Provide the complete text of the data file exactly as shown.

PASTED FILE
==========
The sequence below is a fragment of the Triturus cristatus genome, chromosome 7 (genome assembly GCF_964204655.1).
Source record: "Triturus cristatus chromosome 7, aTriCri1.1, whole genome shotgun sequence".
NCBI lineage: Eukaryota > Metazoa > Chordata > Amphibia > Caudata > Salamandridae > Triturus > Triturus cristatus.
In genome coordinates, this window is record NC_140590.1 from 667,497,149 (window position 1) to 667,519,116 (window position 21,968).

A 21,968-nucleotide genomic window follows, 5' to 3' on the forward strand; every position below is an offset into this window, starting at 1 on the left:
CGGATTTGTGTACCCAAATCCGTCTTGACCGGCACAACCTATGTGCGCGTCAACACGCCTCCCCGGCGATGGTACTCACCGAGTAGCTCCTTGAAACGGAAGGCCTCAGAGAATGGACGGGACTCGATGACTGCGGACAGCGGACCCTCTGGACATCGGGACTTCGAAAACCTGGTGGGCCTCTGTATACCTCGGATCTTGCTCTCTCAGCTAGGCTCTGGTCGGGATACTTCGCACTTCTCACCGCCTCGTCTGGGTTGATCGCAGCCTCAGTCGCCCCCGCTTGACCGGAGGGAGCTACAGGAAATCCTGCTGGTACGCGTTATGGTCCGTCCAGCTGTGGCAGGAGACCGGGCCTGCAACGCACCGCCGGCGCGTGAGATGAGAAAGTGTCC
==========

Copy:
The sequence below is a fragment of the Triturus cristatus genome, chromosome 7 (genome assembly GCF_964204655.1).
Source record: "Triturus cristatus chromosome 7, aTriCri1.1, whole genome shotgun sequence".
NCBI lineage: Eukaryota > Metazoa > Chordata > Amphibia > Caudata > Salamandridae > Triturus > Triturus cristatus.
In genome coordinates, this window is record NC_140590.1 from 667,497,149 (window position 1) to 667,519,116 (window position 21,968).

A 21,968-nucleotide genomic window follows, 5' to 3' on the forward strand; every position below is an offset into this window, starting at 1 on the left:
CGGATTTGTGTACCCAAATCCGTCTTGACCGGCACAACCTATGTGCGCGTCAACACGCCTCCCCGGCGATGGTACTCACCGAGTAGCTCCTTGAAACGGAAGGCCTCAGAGAATGGACGGGACTCGATGACTGCGGACAGCGGACCCTCTGGACATCGGGACTTCGAAAACCTGGTGGGCCTCTGTATACCTCGGATCTTGCTCTCTCAGCTAGGCTCTGGTCGGGATACTTCGCACTTCTCACCGCCTCGTCTGGGTTGATCGCAGCCTCAGTCGCCCCCGCTTGACCGGAGGGAGCTACAGGAAATCCTGCTGGTACGCGTTATGGTCCGTCCAGCTGTGGCAGGAGACCGGGCCTGCAACGCACCGCCGGCGCGTGAGATGAGAAAGTGTCC